Too many times we chase happiness. We look for those fleeting, external moments of joy to build us up because we ultimately are not finding fulfillment in our lives. This idea reminds me of how I use to describe weather and climate to my students when I was teaching Earth Science in my first years in the classroom. I tried to help the students remember the difference between the two by using the analogy that weather is what we get from day to day and climate is what we expect. Happiness is much like weather, where fulfillment is more like climate. Happiness, like weather can be temporary and fleeting. It is moments of sunshine, followed by periods of rain. While it is raining, we just want the sun back again, but that sunshine and warmth when it does return does not seem to last. Climate is our fulfillment. It is what we expect to get overtime. Although there are many moments of rain or gloom, there are usually many more moments of sun, and beautiful skies. But sometimes, when we get caught in those rainy moments we forget about all the sunshine in our lives. We are searching for happiness rather than finding fulfillment in all the things and happenings in our lives.
I recently watched a video from Mike Smith, former Atlanta Falcons head football coach, where he mentioned that he decided many years ago that he was never going to have a bad day. He said there might be bad moments in each day but on the whole he was always going to focus on the positive to ensure he never considered the entire day as “bad.”
Great moments come and go, just like bad moments. All the moments in the day, good or bad, matter. We need to stop chasing just good moments and find ways to rejoice in the bad moments as great opportunities for learning. Sometimes the bad moments, in the long run, end up being better for us than the great ones. Like a dog chasing its tail, seeking fleeting moments of happiness will never bring fulfillment. Superficial moments of joy, are just that, superficial moments. Fulfillment comes from our purpose in what we do, the individual moments and being full of intent in what we do, are how we get there. What we do with our allotted time each day will determine where we go, and how we feel along that journey.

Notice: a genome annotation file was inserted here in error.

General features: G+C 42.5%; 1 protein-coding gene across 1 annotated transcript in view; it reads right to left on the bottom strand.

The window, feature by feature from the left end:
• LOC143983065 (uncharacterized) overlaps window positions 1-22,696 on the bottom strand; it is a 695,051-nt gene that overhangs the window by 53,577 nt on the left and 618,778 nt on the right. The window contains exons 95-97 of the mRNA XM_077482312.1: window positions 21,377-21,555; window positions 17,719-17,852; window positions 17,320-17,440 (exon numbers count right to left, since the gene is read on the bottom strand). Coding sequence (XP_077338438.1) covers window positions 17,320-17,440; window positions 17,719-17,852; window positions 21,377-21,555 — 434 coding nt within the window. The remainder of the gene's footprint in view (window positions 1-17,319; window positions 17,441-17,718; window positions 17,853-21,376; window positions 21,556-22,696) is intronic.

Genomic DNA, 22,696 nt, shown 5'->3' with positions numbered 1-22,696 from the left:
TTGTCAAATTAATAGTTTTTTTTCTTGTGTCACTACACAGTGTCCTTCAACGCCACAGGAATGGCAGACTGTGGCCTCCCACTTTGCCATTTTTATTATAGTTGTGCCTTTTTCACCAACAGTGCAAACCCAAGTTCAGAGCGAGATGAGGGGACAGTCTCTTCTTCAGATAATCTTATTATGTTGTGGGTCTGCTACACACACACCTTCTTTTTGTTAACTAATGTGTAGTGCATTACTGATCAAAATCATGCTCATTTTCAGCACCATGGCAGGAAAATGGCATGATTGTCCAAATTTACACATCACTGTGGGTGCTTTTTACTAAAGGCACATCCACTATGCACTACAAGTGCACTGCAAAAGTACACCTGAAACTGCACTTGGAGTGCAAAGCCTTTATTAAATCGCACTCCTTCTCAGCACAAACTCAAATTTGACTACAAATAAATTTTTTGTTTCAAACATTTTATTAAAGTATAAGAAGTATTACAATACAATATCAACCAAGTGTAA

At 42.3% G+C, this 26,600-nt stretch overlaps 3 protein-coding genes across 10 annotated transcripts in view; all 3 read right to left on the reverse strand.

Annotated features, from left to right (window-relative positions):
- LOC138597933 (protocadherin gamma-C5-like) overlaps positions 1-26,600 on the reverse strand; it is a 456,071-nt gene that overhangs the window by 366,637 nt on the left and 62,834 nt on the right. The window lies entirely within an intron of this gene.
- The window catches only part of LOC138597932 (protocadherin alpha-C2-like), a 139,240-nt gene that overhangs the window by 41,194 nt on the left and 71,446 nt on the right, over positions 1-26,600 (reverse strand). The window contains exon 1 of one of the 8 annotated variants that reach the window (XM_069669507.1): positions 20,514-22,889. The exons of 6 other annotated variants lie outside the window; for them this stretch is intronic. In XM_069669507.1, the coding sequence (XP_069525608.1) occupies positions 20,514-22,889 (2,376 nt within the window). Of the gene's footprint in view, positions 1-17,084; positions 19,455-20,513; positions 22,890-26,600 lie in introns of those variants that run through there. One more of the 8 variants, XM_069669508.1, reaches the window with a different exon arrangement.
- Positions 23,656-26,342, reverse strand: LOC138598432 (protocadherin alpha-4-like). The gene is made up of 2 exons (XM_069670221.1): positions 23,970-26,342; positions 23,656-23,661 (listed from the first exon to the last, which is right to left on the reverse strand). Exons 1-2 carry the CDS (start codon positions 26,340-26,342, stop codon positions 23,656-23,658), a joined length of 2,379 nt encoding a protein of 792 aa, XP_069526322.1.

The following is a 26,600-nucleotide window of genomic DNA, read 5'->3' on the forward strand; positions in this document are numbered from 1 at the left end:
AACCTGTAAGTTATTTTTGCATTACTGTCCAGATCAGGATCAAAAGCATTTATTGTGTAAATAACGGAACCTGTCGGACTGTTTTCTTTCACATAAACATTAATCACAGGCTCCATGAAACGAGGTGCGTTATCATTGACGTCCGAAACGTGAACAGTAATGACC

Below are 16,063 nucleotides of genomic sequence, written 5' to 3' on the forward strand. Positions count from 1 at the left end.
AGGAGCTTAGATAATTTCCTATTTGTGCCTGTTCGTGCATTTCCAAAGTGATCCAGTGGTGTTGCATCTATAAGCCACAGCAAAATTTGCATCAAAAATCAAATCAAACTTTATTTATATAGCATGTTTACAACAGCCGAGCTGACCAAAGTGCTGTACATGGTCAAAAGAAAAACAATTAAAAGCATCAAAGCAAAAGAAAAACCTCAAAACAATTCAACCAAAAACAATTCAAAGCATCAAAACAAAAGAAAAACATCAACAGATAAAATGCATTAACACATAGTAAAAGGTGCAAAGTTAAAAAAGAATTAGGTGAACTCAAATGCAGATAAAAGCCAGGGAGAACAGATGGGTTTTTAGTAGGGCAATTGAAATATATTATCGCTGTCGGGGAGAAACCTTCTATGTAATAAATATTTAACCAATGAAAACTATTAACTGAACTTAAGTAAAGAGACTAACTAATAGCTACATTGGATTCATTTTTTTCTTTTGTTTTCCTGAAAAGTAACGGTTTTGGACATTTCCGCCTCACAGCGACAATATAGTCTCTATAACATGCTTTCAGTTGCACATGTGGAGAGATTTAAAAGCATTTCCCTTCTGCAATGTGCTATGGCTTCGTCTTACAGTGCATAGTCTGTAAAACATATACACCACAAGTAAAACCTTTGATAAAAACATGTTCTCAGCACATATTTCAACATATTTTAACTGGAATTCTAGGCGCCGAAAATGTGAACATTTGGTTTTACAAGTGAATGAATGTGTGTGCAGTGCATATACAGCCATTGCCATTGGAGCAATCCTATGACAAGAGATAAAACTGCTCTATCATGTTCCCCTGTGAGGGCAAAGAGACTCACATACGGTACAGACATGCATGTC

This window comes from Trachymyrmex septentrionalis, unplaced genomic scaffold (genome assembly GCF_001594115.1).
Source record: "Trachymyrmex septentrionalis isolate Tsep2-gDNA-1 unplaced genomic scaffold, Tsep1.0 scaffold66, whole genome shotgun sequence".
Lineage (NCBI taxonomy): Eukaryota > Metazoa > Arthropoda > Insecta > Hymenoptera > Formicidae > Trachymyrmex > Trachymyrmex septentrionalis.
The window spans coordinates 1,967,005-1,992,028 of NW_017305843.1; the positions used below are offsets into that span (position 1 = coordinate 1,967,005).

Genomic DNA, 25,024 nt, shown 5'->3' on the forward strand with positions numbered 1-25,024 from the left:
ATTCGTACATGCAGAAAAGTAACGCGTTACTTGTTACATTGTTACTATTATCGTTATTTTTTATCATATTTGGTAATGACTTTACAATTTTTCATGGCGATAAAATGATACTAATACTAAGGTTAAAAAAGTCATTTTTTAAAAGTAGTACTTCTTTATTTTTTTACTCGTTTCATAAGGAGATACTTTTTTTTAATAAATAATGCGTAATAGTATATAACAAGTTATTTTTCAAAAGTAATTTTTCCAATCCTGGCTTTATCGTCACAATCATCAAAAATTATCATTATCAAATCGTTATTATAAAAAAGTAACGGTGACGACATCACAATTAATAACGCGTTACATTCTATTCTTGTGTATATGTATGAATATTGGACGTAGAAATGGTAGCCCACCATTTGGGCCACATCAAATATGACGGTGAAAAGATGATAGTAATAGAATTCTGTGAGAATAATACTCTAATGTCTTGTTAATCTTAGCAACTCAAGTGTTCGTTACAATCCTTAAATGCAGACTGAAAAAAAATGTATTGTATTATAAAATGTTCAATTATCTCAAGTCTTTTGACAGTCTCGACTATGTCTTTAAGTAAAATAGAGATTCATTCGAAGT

These ideas remind me of a David McCullough Jr. quote, “Climb the mountain not to plant your flag, but to embrace the challenge, enjoy the air and behold the view. Climb it so you can see the world, not so the world can see you.” Happiness is chasing a place to plant your flag so you can show the world what you have accomplished. If this is you goal, you will constantly be looking for newer, higher, mountains to climb to prove your worthiness and feel good about yourself. Whereas, embracing the challenge and enjoying the process of doing those same things creates fulfillment. The top of the mountain is not the end goal, but a place for you to reflect and see the world.
I feel like this is the time of year when I need this message the most. A lot of people would argue that they often get bogged down and feel this lull in contentment in February or March, but I always find my toughest time of year in the second month of school. I get excited about the start of a new school year, but as that initial excitement fades and the honeymoon ends, I find myself struggling a little to keep my energy levels high. Instead of letting the stress and weariness of the current happenings get me down, I need to constantly remind myself to focus my energy on reflection and improvement for the year. I need to remind myself why I do what I do each day. If I do not know why I am getting up each morning and coming to school, then it may be time to find another profession.
I challenge you to think about these ideas as we start the second month of our school year. Remind yourself at beginning of each day that the kids in front of you deserve your best today and everyday. Let your purpose give you inspiration and focus to keep the new school year momentum going. Rejoice in all moments, good or bad- even when celebrating is the last thing on your mind. How we handle each moment can change our lives and the lives of others around us. Sometimes, the smallest moments can make the biggest difference.